The people we read about came to Vermont from Bhutan, Nepal, Russia, Bosnia, China, Ecuador, Somalia, Sudan, Syria, Tibet, Vietnam, Mexico, Palestine, China, Democratic Republic of Congo, Rwanda, Burundi, and Iraq.  Their road here was long and dangerous.   Most of them were escaping oppression, persecution and war, yet they still miss their lives in their own countries.  They still miss home

Slavojka Avdibegovic, a refugee from Bosnia with her husband Kenan, gives voice to the feelings of others:  “You live normal life.  Suddenly you are nobody. Yesterday everybody knows you, knows about you.  Next day you are no one.  You are low, below low.”  She is talking about her experience and her husband’s in a UN refugee camp during the Bosnian War after Serbian artillery shells destroyed their apartment and left Kenan a paraplegic.  Yet in 1996 they made it to the United States, to Burlington where they made a rich life for themselves, with family and friends, and work they love.

The sections on each country’s refugees begin with an introduction about the country’s history and upheavals  – the circumstances that led people to flee and establish new lives among us.  Numerous full-color photographs illustrate these moving and courageous stories.


John Lewis and Immigrant Rights

John Lewis, the civil rights leader and Georgia Congressional representative who died in July, believed the fight for immigrant rights was a continuation of the civil rights movement, the next chapter.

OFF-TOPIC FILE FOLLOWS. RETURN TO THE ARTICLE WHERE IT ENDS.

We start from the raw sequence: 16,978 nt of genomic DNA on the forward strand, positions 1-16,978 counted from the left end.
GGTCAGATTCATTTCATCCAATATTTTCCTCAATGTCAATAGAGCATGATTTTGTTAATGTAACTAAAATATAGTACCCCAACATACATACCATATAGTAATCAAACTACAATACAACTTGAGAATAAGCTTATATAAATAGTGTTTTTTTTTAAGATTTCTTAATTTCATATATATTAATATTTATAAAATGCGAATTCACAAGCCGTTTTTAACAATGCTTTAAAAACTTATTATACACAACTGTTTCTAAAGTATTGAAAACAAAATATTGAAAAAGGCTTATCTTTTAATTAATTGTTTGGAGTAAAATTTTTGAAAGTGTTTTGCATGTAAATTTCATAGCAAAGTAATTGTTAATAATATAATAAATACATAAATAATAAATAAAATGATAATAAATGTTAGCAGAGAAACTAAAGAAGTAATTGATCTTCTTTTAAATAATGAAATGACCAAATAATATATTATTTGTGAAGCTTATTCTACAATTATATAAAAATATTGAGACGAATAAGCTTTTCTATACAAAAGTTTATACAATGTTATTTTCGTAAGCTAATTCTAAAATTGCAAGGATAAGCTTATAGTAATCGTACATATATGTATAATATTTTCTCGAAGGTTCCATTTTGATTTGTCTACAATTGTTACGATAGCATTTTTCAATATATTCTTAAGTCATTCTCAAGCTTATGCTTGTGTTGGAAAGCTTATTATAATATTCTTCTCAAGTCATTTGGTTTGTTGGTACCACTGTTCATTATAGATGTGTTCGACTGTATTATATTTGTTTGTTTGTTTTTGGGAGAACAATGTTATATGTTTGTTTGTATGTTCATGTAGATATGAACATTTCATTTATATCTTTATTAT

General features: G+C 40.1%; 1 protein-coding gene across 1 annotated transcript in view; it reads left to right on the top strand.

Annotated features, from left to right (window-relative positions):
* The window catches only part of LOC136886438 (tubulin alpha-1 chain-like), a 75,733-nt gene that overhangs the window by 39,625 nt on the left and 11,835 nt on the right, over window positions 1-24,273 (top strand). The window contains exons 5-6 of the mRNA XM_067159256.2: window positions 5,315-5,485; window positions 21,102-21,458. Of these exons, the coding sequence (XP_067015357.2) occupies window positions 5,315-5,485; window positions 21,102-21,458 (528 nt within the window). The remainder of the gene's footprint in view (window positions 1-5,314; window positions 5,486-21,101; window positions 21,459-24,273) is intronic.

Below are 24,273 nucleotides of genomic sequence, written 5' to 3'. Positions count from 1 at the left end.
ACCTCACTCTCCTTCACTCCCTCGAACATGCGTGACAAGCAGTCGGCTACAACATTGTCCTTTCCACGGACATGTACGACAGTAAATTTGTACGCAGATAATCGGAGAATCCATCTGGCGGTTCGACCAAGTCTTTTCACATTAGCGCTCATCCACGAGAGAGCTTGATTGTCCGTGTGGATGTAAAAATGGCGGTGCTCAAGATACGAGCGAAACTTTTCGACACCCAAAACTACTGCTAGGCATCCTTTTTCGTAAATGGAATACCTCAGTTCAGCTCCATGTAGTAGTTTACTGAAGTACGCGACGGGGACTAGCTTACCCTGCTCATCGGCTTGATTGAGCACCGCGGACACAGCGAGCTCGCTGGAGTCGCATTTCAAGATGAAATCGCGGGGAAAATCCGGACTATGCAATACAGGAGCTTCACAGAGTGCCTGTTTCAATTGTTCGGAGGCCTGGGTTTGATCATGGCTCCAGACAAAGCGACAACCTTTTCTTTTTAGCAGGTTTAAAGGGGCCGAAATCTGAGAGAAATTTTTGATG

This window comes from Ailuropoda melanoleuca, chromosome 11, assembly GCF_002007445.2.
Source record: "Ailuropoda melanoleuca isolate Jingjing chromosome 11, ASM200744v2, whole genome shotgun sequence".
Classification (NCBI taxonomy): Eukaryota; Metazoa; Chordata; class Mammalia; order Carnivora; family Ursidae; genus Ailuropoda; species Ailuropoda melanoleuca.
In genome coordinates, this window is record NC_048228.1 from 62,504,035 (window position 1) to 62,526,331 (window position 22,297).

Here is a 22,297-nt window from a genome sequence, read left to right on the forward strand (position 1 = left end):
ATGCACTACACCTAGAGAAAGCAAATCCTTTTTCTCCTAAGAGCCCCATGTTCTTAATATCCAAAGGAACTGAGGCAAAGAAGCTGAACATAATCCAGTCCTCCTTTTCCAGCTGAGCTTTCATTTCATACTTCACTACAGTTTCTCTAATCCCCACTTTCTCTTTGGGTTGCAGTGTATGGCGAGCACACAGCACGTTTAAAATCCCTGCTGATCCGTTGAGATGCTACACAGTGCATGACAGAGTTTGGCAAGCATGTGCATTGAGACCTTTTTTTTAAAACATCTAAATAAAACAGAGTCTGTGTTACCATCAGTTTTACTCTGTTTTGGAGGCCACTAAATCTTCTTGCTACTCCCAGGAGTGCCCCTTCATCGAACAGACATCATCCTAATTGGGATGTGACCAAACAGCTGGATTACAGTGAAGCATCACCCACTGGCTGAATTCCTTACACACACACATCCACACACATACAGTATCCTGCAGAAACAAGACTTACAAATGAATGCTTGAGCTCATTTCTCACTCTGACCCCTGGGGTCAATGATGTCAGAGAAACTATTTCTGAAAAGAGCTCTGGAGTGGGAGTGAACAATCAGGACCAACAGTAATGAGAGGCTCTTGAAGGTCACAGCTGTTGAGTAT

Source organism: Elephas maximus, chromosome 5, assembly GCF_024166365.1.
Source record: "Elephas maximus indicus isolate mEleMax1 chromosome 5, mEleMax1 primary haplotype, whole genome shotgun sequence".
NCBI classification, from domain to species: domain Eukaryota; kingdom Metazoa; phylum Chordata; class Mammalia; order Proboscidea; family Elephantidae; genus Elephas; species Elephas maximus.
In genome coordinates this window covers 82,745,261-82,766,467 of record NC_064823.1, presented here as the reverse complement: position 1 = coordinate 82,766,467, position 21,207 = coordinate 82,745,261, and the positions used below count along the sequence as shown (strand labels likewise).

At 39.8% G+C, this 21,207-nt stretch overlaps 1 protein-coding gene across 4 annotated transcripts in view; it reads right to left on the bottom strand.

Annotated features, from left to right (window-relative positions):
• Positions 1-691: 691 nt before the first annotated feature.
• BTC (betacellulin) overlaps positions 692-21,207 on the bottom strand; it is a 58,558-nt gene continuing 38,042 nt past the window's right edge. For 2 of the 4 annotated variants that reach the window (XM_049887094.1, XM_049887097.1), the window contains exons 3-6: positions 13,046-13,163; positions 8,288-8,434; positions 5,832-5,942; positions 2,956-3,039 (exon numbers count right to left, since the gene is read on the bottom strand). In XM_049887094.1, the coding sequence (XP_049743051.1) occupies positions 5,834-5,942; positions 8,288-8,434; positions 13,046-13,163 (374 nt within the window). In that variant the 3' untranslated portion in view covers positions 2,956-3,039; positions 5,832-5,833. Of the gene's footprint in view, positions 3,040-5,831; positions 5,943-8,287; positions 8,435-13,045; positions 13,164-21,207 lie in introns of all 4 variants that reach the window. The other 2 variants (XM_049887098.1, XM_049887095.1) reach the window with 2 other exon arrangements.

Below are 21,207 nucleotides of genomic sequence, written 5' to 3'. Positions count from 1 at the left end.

In 2013 Lewis was arrested for civil disobedience during a rally to support comprehensive immigration support.  In the next two years he continued to show up for immigrant communities, protesting at the Atlanta Airport when the Muslin travel ban went into effect and at the Atlanta Detention Center when the U.S. government separated immigrant parents from their children.

In the months before his death, Lewis encouraged a group of young people, saying, “We need someone who will stand up and speak up and speak out for the people who need help, for people who are being discriminated against.  And it doesn’t matter whether they are black, Latino, Asian, Native American, whether they are straight or gay, Muslim, Christian, or Jews. . . .”

“You are a light.  You are the light.  Never let anyone – any person or any force – dampen, dim, or diminish your light.”




Immigration Enforcement in America’s Past and in the Age of Trump

Two new books, Threat of Dissent by Julia Rose Kraut and Separated: Inside an American Tragedy by Jacob Soboroff, illuminate the history of immigration and how immigrants are being treated in America today.

In Threat of Dissent Julia Rose Kraut details America’s fear of foreigners and its history of excluding and deporting non-citizens because of their ideas and beliefs.  The Alien Friends Act of 1798 allowed a president to detain and deport any noncitizen deemed “dangerous to the peace and security of the United States.” Kraut traces how different ideologies were considered dangerous according to the fears of different eras. Anarchism gave way to Communism; and Communism in turn gave way to to Islamic radicalism. After being elected, Trump immediately announced a travel ban upon visitors from Muslim countries.  And though it was challenged for more than a year, a revised version was upheld with a 5-4 ruling by the Supreme Court.

But Separated by Jacob Soboroff, a news correspondent for MSNBC and NBC focuses on the tragedy of the here and now.  Soboroff was reporting from the southern border when he discovered that the Trump administration had been separating children from their migrant parents.  This humanitarian disaster was compounded by such poor record-keeping that authorities couldn’t keep track of which children belonged to whom.  Since the summer of 2017 at least 5,556 children have been taken from their parents – the true number is still unknown.  The American Academy of Pediatrics called separation “government-sanctioned child abuse”; the nonprofit Physicians for Human Rights called it “torture.”